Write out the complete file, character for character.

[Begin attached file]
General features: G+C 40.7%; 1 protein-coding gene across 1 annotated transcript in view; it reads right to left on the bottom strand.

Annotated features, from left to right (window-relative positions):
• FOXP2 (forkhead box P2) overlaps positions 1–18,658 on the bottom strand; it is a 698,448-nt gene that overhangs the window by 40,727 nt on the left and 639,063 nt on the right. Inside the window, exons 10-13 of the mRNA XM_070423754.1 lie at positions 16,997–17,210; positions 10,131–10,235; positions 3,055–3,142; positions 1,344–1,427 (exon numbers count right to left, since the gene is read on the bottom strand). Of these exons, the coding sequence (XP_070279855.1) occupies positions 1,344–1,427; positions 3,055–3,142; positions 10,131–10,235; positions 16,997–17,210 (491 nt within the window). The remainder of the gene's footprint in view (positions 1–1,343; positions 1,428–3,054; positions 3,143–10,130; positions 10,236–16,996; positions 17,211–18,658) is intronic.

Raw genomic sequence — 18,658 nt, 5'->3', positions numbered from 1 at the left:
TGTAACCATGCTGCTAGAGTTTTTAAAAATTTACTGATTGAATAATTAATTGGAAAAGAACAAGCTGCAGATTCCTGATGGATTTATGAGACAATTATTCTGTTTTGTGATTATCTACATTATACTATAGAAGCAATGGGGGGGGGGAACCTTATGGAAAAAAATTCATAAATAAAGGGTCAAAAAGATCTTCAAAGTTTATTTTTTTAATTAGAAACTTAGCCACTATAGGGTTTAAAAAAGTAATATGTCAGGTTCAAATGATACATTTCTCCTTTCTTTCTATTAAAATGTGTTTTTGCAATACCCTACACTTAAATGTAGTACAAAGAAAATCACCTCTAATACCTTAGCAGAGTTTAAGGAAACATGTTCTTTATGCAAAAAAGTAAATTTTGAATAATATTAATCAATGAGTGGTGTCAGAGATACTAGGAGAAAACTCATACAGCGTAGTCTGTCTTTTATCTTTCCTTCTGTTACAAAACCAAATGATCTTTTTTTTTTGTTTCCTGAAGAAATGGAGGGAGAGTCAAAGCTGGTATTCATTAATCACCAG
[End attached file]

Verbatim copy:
General features: G+C 40.7%; 1 protein-coding gene across 1 annotated transcript in view; it reads right to left on the bottom strand.

Annotated features, from left to right (window-relative positions):
• FOXP2 (forkhead box P2) overlaps positions 1–18,658 on the bottom strand; it is a 698,448-nt gene that overhangs the window by 40,727 nt on the left and 639,063 nt on the right. Inside the window, exons 10-13 of the mRNA XM_070423754.1 lie at positions 16,997–17,210; positions 10,131–10,235; positions 3,055–3,142; positions 1,344–1,427 (exon numbers count right to left, since the gene is read on the bottom strand). Of these exons, the coding sequence (XP_070279855.1) occupies positions 1,344–1,427; positions 3,055–3,142; positions 10,131–10,235; positions 16,997–17,210 (491 nt within the window). The remainder of the gene's footprint in view (positions 1–1,343; positions 1,428–3,054; positions 3,143–10,130; positions 10,236–16,996; positions 17,211–18,658) is intronic.

Raw genomic sequence — 18,658 nt, 5'->3', positions numbered from 1 at the left:
TGTAACCATGCTGCTAGAGTTTTTAAAAATTTACTGATTGAATAATTAATTGGAAAAGAACAAGCTGCAGATTCCTGATGGATTTATGAGACAATTATTCTGTTTTGTGATTATCTACATTATACTATAGAAGCAATGGGGGGGGGGAACCTTATGGAAAAAAATTCATAAATAAAGGGTCAAAAAGATCTTCAAAGTTTATTTTTTTAATTAGAAACTTAGCCACTATAGGGTTTAAAAAAGTAATATGTCAGGTTCAAATGATACATTTCTCCTTTCTTTCTATTAAAATGTGTTTTTGCAATACCCTACACTTAAATGTAGTACAAAGAAAATCACCTCTAATACCTTAGCAGAGTTTAAGGAAACATGTTCTTTATGCAAAAAAGTAAATTTTGAATAATATTAATCAATGAGTGGTGTCAGAGATACTAGGAGAAAACTCATACAGCGTAGTCTGTCTTTTATCTTTCCTTCTGTTACAAAACCAAATGATCTTTTTTTTTTGTTTCCTGAAGAAATGGAGGGAGAGTCAAAGCTGGTATTCATTAATCACCAG